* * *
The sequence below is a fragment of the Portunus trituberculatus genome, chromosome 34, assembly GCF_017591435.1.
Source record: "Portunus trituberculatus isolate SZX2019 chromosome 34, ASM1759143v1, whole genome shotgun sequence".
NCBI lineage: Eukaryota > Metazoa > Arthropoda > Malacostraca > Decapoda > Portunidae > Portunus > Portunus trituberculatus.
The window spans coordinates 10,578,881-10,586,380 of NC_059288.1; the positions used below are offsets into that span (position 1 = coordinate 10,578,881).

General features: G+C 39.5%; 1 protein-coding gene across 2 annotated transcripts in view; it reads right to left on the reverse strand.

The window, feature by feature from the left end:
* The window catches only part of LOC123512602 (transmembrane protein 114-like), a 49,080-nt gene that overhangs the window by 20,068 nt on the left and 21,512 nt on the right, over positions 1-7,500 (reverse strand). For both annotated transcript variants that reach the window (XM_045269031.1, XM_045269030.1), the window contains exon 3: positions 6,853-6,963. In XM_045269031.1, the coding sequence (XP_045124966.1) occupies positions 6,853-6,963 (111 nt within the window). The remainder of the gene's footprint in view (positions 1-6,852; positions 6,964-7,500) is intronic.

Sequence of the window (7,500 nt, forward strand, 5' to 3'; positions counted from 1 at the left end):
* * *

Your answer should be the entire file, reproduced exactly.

The sequence below is a fragment of the Portunus trituberculatus genome, chromosome 34, assembly GCF_017591435.1.
Source record: "Portunus trituberculatus isolate SZX2019 chromosome 34, ASM1759143v1, whole genome shotgun sequence".
NCBI lineage: Eukaryota > Metazoa > Arthropoda > Malacostraca > Decapoda > Portunidae > Portunus > Portunus trituberculatus.
The window spans coordinates 10,578,881-10,586,380 of NC_059288.1; the positions used below are offsets into that span (position 1 = coordinate 10,578,881).

General features: G+C 39.5%; 1 protein-coding gene across 2 annotated transcripts in view; it reads right to left on the reverse strand.

The window, feature by feature from the left end:
* The window catches only part of LOC123512602 (transmembrane protein 114-like), a 49,080-nt gene that overhangs the window by 20,068 nt on the left and 21,512 nt on the right, over positions 1-7,500 (reverse strand). For both annotated transcript variants that reach the window (XM_045269031.1, XM_045269030.1), the window contains exon 3: positions 6,853-6,963. In XM_045269031.1, the coding sequence (XP_045124966.1) occupies positions 6,853-6,963 (111 nt within the window). The remainder of the gene's footprint in view (positions 1-6,852; positions 6,964-7,500) is intronic.

Sequence of the window (7,500 nt, forward strand, 5' to 3'; positions counted from 1 at the left end):